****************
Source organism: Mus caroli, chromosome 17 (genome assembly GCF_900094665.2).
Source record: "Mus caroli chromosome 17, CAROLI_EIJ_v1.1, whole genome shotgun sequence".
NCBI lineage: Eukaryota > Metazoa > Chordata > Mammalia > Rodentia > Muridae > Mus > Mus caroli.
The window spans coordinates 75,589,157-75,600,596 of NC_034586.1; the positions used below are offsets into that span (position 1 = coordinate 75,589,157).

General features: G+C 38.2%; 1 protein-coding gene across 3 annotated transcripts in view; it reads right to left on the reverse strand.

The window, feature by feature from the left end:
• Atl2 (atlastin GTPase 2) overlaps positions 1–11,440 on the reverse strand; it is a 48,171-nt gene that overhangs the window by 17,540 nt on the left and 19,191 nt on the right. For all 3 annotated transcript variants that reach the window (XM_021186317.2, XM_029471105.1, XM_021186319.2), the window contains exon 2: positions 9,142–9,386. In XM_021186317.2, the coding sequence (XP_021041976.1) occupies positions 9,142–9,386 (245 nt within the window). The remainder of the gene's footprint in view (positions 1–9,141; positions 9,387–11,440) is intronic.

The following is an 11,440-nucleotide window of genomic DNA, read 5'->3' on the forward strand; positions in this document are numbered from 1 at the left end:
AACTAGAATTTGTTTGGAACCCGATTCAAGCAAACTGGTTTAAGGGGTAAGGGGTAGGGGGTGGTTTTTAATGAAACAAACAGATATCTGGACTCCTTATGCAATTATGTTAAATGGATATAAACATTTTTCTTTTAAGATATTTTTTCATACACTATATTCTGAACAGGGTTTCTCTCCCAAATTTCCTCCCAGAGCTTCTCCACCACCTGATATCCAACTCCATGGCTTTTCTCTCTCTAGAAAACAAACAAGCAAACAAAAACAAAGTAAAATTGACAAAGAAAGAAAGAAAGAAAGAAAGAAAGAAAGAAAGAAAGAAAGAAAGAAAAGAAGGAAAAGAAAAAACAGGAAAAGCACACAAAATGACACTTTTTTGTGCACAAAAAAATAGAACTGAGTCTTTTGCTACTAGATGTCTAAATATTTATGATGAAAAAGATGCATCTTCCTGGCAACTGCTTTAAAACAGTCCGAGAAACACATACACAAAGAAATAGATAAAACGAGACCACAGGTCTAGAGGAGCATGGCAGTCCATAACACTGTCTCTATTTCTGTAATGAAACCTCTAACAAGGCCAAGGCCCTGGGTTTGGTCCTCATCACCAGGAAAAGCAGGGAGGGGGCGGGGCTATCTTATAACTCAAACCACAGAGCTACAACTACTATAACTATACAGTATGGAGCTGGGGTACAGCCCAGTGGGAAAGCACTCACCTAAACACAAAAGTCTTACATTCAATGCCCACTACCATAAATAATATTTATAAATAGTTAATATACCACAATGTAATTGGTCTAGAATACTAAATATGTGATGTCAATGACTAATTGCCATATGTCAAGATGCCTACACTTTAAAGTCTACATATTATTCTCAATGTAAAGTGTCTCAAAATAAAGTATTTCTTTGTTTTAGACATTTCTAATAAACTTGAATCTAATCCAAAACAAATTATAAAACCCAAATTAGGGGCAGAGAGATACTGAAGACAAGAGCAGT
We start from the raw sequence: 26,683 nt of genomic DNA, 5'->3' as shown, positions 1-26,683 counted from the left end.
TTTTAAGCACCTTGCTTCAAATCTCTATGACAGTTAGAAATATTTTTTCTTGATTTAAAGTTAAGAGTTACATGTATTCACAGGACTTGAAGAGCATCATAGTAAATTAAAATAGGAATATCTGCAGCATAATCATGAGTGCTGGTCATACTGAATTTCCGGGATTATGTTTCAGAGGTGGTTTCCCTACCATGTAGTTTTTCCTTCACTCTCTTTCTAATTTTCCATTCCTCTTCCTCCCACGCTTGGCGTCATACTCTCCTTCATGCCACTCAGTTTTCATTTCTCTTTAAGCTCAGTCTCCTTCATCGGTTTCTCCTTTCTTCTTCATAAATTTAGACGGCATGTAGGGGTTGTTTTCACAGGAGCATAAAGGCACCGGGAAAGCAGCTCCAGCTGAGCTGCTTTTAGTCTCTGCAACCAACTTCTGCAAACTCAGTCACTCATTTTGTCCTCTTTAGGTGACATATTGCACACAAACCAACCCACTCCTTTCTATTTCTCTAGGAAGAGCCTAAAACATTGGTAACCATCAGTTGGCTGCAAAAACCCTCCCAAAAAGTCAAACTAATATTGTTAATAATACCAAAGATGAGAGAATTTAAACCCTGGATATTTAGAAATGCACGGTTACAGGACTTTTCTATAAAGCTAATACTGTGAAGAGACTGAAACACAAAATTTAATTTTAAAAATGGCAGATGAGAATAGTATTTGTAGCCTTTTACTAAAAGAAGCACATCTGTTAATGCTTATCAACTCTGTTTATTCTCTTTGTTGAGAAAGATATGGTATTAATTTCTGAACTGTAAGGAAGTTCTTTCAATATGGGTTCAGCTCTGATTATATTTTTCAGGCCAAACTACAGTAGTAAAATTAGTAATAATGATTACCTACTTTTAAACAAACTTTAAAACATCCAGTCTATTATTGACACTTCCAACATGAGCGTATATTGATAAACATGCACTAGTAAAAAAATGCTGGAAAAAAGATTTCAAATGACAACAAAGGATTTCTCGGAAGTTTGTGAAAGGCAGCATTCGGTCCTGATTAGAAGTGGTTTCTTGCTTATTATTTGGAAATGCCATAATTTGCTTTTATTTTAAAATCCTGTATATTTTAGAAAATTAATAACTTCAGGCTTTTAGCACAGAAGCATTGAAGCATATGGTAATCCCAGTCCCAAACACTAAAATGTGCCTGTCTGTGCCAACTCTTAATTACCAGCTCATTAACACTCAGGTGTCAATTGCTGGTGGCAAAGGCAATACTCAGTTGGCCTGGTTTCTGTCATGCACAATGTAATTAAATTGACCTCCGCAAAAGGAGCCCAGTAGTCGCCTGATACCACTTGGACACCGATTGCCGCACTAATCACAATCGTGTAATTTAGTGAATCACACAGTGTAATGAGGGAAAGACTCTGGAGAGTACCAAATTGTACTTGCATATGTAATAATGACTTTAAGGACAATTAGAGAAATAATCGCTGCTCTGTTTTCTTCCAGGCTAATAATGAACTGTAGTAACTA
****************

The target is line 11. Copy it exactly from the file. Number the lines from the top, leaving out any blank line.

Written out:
TTTTAAGCACCTTGCTTCAAATCTCTATGACAGTTAGAAATATTTTTTCTTGATTTAAAGTTAAGAGTTACATGTATTCACAGGACTTGAAGAGCATCATAGTAAATTAAAATAGGAATATCTGCAGCATAATCATGAGTGCTGGTCATACTGAATTTCCGGGATTATGTTTCAGAGGTGGTTTCCCTACCATGTAGTTTTTCCTTCACTCTCTTTCTAATTTTCCATTCCTCTTCCTCCCACGCTTGGCGTCATACTCTCCTTCATGCCACTCAGTTTTCATTTCTCTTTAAGCTCAGTCTCCTTCATCGGTTTCTCCTTTCTTCTTCATAAATTTAGACGGCATGTAGGGGTTGTTTTCACAGGAGCATAAAGGCACCGGGAAAGCAGCTCCAGCTGAGCTGCTTTTAGTCTCTGCAACCAACTTCTGCAAACTCAGTCACTCATTTTGTCCTCTTTAGGTGACATATTGCACACAAACCAACCCACTCCTTTCTATTTCTCTAGGAAGAGCCTAAAACATTGGTAACCATCAGTTGGCTGCAAAAACCCTCCCAAAAAGTCAAACTAATATTGTTAATAATACCAAAGATGAGAGAATTTAAACCCTGGATATTTAGAAATGCACGGTTACAGGACTTTTCTATAAAGCTAATACTGTGAAGAGACTGAAACACAAAATTTAATTTTAAAAATGGCAGATGAGAATAGTATTTGTAGCCTTTTACTAAAAGAAGCACATCTGTTAATGCTTATCAACTCTGTTTATTCTCTTTGTTGAGAAAGATATGGTATTAATTTCTGAACTGTAAGGAAGTTCTTTCAATATGGGTTCAGCTCTGATTATATTTTTCAGGCCAAACTACAGTAGTAAAATTAGTAATAATGATTACCTACTTTTAAACAAACTTTAAAACATCCAGTCTATTATTGACACTTCCAACATGAGCGTATATTGATAAACATGCACTAGTAAAAAAATGCTGGAAAAAAGATTTCAAATGACAACAAAGGATTTCTCGGAAGTTTGTGAAAGGCAGCATTCGGTCCTGATTAGAAGTGGTTTCTTGCTTATTATTTGGAAATGCCATAATTTGCTTTTATTTTAAAATCCTGTATATTTTAGAAAATTAATAACTTCAGGCTTTTAGCACAGAAGCATTGAAGCATATGGTAATCCCAGTCCCAAACACTAAAATGTGCCTGTCTGTGCCAACTCTTAATTACCAGCTCATTAACACTCAGGTGTCAATTGCTGGTGGCAAAGGCAATACTCAGTTGGCCTGGTTTCTGTCATGCACAATGTAATTAAATTGACCTCCGCAAAAGGAGCCCAGTAGTCGCCTGATACCACTTGGACACCGATTGCCGCACTAATCACAATCGTGTAATTTAGTGAATCACACAGTGTAATGAGGGAAAGACTCTGGAGAGTACCAAATTGTACTTGCATATGTAATAATGACTTTAAGGACAATTAGAGAAATAATCGCTGCTCTGTTTTCTTCCAGGCTAATAATGAACTGTAGTAACTA